We have compiled some advice for helping to deal with different driving conditions.
Driving in winter can put extra pressure on you as a driver and also on your vehicle as extremes in temperature and weather conditions take their toll. If you do have to make journeys in adverse conditions our winter driving tips could save you a lot of potential problems.
Before you leave:
- only use your car if you absolutely have to
- plan your journey; use an on-line planner or consult an up-to-date map
- tell someone where you are, where you are going and what time you plan to arrive
- keep a fully-charged mobile phone with you
- keep your fuel tank topped up to help avoid condensation forming and contaminating the fuel
- never set off if you haven’t completely de-iced your windscreen and lights
- never use hot water to clear your windows; the sudden change in temperature may crack glass
- make sure you have enough fuel for the journey, bearing in mind that you may get stuck in traffic due to the conditions
- ensure the battery connections are tight and corrosion free
- check the pressure of all your tyres, including the spare, and ensure they have sufficient tread depth
- make sure you have enough screen wash and that it has correctly mixed additive
- check the condition of the wiper blades for signs of wear or splitting. Do not use them to clear ice or snow from the windscreen; they may be frozen to the glass and operating them might blow the fuse Carefully free the blades using de-icer and gently lift them off the screen
- ensure the cooling system is correctly filled to the manufacturer's recommended levels
On the road:
- a dip in concentration levels can have disastrous consequences; keep your car well ventilated and take regular breaks to prevent drowsiness
- keep an eye out for gritting lorries and snowploughs; pedestrians may also be walking on the road to avoid slippery conditions on the pavement, so adjust your speed accordingly
- increase your distance from the vehicle in front when driving on snow or ice- covered roads
ABS and ESP
When driving in slippery conditions it’s not unusual for the electronic stability programme (ESP) and anti-lock braking system (ABS) to activate to help you control the vehicle. The ESP/ABS light will flash on your dash board to let you know.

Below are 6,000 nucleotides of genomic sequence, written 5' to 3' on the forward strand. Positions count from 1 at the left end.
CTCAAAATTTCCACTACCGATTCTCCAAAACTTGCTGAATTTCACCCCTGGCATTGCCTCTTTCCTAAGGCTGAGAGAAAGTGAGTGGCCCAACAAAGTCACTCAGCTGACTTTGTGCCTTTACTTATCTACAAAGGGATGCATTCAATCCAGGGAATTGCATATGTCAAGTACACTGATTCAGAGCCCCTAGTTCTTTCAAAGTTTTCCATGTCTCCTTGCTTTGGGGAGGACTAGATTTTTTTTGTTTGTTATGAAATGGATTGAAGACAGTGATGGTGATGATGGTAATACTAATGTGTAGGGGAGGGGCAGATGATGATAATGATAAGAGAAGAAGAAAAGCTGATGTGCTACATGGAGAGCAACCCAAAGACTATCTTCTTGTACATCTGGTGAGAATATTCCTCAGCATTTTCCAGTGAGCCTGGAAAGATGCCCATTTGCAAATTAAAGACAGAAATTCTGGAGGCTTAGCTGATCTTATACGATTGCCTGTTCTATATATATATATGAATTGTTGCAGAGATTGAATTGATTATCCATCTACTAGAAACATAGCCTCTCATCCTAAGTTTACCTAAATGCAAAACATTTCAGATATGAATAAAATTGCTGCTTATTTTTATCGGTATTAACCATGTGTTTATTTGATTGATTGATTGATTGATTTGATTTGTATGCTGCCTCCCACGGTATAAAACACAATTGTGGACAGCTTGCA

When the ABS is activating, it will produce a pulsing sensation through the brake pedal. Don’t worry this is completely normal. It may also be accompanied by a buzzing noise. The ABS light will not illuminate while this is happening.
ESP/ABS should only be used as a driver aid and not as an alternative to keeping an increased distance between you and the vehicle in front.
Driving through floods
The potential for very heavy rain and subsequent flooding can happen at any time of the year not just during the winter months. The worst flooding in Gloucestershire’s history happened during the summertime - July 2007 - so it pays to be prepared. If you do have to venture out and are met with flood conditions there are some things you can do to help you get around.
Always stop before driving into flood water and assess how deep it is. Consider that:
- six inches (15cm) of rapidly-moving flood water can knock a person down; many vehicles will float in two feet (60cm) of water or less
- if it's deeper than the bottom of your doors, you should turn round and find an alternative route
- if there are already abandoned vehicles up to their axles in water, take the hint; there’s a good chance you won’t make it either
- even trucks and four-wheel-drive vehicles can be swept away by moving water
- relatively low levels of water will damage some vehicles; water can be sucked into the engine air intake and cause serious damage; catalytic converters can be cracked by cold water and are expensive to replace; electrical components - especially engine fuel systems and management systems - are particularly vulnerable to being splashed by even small amounts of water
If you decide to take the risk and drive through a flood, provided it is completely safe to do so, you should:
- drive on the highest part of the road; if it is not possible to drive in the middle of the road, stay as far away as possible from the kerb where the water is at its deepest
- drive slowly and steadily; the bow wave you create at the front of the vehicle should be as small as possible
- avoid driving through a flood if there is another vehicle travelling from the opposite direction
- drive through in first gear and keep the engine revs high; if necessary, slip the clutch slightly to increase engine speed. In a vehicle with an automatic gearbox, select the lowest gear and keep a steady pace. Do not back off the accelerator. This reduces the likelihood of water entering the exhaust and stalling the engine
- test your brakes as soon as you can after driving through any water, but make sure there’s no-one behind you
Driving at speed through low-level water can cause aquaplaning - the water prevents your tyres from gripping the road and you lose control of the steering. If this happens, ease off the accelerator and slow down gradually.
At all times, remember that if you drive too fast through low water and soak pedestrians and cyclists, you could be prosecuted for driving without reasonable consideration to other road users. This can result in a fine of £2,500 and between three and nine penalty points on your licence.